Book review: The Constant Lovers, Chris Nickson

The third in Chris Nickson’s Richard Nottingham series of crime novels set in 18th century Leeds (see my previous reviews), The Constant Lovers has both a different setting and a much slower pace than the previous two books. From the blurb:

On a hot summer morning, Richard Nottingham, Constable of Leeds, is called out when a young woman is found stabbed to death among the ruins of Kirkstall Abbey, just outside the city. In her pocket is a carefully-folded love note: “Soon we’ll be together and our hearts can sing loud, my love, W.” Her pale skin and smooth hands speak of money, but no one comes to claim her body.

When the victim’s husband eventually appears, his evidence throws up more questions than answers. What happened to the maid who accompanied her mistress on her final, fatal journey? Who is the mysterious ‘W’ who signed the note? And why does the victim’s father seem so indifferent to her death? Nottingham has to delve into the dark secrets of the rich and influential to uncover the truth.

The Constant Lovers is very different in tone to the previous two books. While both The Broken Token and Cold Cruel Winter dealt with the often poverty-stricken dwellers of the city, a world that Richard Nottingham knew well and could navigate with ease, this book takes us outside of the city and into the world of the wealthy, landowning country gentlemen. Nottingham is well out of his depth in this world, and knows it, which made for an interesting change. It was fascinating seeing this capable character out of his comfort zone.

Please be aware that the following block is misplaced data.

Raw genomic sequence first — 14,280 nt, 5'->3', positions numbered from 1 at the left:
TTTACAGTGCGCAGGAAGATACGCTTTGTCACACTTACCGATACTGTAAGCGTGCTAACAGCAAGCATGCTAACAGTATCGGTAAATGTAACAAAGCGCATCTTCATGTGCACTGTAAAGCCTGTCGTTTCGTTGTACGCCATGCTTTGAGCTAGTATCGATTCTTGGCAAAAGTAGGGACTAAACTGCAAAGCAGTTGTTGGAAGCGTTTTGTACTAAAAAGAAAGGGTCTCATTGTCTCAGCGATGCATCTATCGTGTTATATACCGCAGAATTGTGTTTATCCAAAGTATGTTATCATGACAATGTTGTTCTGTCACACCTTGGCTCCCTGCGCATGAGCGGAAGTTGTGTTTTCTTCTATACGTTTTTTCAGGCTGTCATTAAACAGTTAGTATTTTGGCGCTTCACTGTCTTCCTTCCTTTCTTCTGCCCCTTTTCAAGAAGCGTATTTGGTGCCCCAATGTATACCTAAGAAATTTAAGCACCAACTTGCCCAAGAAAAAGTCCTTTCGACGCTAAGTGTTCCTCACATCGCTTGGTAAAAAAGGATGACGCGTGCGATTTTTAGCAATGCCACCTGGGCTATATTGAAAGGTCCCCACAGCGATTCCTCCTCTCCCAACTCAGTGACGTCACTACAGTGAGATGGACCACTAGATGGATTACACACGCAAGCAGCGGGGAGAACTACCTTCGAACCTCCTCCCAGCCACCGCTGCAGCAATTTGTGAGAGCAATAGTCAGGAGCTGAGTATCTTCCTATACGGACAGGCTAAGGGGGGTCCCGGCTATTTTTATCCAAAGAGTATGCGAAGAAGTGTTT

This book also saw the introduction of a new character: Rob Lister, the son of the local newspaper publisher, who joins as one of the Constable’s men (replacing Joshua Forester, who left at the end of the last book). Not exactly wealthy, but well-to-do and of a higher social class than the Constable’s deputy John Sedgwick, Rob’s introduction gives the reader the opportunity to see the poverty of city life through his outsider’s perspective. He also serves as a kind of bridge between the commoners that Nottingham and Sedgwick are most used to dealing with, and the gentry that they find themselves having to confront in the course of the book.

I did find this book a little harder to get into than the previous two. As mentioned, it has a much slower pace – especially compared to Cold Cruel Winter, which zipped along. That’s not necessarily a bad thing, but I did find it less gripping. Once I had got into it though, I really enjoyed the new perspective that this book is told from. It gave the historical Leeds that Chris Nickson evokes a fuller, rounder feeling.

Once again, I really enjoyed the sub-plots involving the interplay and relationships between all the supporting characters. Sedgwick’s slight insecurity following Lister’s arrival is very well played, as is the plotline involving his partner Lizzie, who is expecting a new child. I was also pleased to see that Nottingham’s daughter Emily seemed to have got a bit of her independence back in this book: I said in my review of Cold Cruel Winter that she seemed to have been pushed into the background somewhat, “cured” of her earlier, rebellious ways and recast as the dutiful, docile daughter. It was good to see her brought to the forefront again – I’d love to see a bit more of her in the next book!

A slower, more thoughtful, introspective read than the previous books in the series, this is an excellent read for any fans of historical crime fiction.

Verdict: 3.5/5

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